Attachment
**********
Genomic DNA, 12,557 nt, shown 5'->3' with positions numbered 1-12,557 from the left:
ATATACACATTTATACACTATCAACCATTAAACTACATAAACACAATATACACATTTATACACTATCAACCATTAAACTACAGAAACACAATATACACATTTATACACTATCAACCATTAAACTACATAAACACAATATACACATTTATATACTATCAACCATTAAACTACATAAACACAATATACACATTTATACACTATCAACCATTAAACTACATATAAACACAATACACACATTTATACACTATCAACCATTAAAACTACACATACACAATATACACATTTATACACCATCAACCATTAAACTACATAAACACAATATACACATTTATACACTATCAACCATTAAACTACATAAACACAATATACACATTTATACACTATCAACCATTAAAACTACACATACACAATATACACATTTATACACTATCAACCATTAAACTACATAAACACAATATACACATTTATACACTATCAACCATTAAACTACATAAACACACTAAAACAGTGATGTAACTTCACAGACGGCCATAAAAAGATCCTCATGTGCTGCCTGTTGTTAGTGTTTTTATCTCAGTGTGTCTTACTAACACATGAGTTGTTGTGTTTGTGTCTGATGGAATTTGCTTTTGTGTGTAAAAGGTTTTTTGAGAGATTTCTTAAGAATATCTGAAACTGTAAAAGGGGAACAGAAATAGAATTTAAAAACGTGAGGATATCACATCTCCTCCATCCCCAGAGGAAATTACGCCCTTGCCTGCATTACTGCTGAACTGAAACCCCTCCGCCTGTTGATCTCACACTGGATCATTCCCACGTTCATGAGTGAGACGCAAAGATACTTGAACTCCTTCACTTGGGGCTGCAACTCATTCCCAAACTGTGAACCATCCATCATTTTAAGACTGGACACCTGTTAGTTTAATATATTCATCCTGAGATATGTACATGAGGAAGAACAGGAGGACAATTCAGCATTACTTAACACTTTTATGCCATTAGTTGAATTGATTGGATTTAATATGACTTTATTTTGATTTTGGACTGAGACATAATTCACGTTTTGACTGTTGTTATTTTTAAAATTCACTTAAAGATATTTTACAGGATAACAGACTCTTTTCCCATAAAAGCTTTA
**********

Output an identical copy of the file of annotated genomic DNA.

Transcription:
Genomic DNA, 12,557 nt, shown 5'->3' with positions numbered 1-12,557 from the left:
ATATACACATTTATACACTATCAACCATTAAACTACATAAACACAATATACACATTTATACACTATCAACCATTAAACTACAGAAACACAATATACACATTTATACACTATCAACCATTAAACTACATAAACACAATATACACATTTATATACTATCAACCATTAAACTACATAAACACAATATACACATTTATACACTATCAACCATTAAACTACATATAAACACAATACACACATTTATACACTATCAACCATTAAAACTACACATACACAATATACACATTTATACACCATCAACCATTAAACTACATAAACACAATATACACATTTATACACTATCAACCATTAAACTACATAAACACAATATACACATTTATACACTATCAACCATTAAAACTACACATACACAATATACACATTTATACACTATCAACCATTAAACTACATAAACACAATATACACATTTATACACTATCAACCATTAAACTACATAAACACACTAAAACAGTGATGTAACTTCACAGACGGCCATAAAAAGATCCTCATGTGCTGCCTGTTGTTAGTGTTTTTATCTCAGTGTGTCTTACTAACACATGAGTTGTTGTGTTTGTGTCTGATGGAATTTGCTTTTGTGTGTAAAAGGTTTTTTGAGAGATTTCTTAAGAATATCTGAAACTGTAAAAGGGGAACAGAAATAGAATTTAAAAACGTGAGGATATCACATCTCCTCCATCCCCAGAGGAAATTACGCCCTTGCCTGCATTACTGCTGAACTGAAACCCCTCCGCCTGTTGATCTCACACTGGATCATTCCCACGTTCATGAGTGAGACGCAAAGATACTTGAACTCCTTCACTTGGGGCTGCAACTCATTCCCAAACTGTGAACCATCCATCATTTTAAGACTGGACACCTGTTAGTTTAATATATTCATCCTGAGATATGTACATGAGGAAGAACAGGAGGACAATTCAGCATTACTTAACACTTTTATGCCATTAGTTGAATTGATTGGATTTAATATGACTTTATTTTGATTTTGGACTGAGACATAATTCACGTTTTGACTGTTGTTATTTTTAAAATTCACTTAAAGATATTTTACAGGATAACAGACTCTTTTCCCATAAAAGCTTTA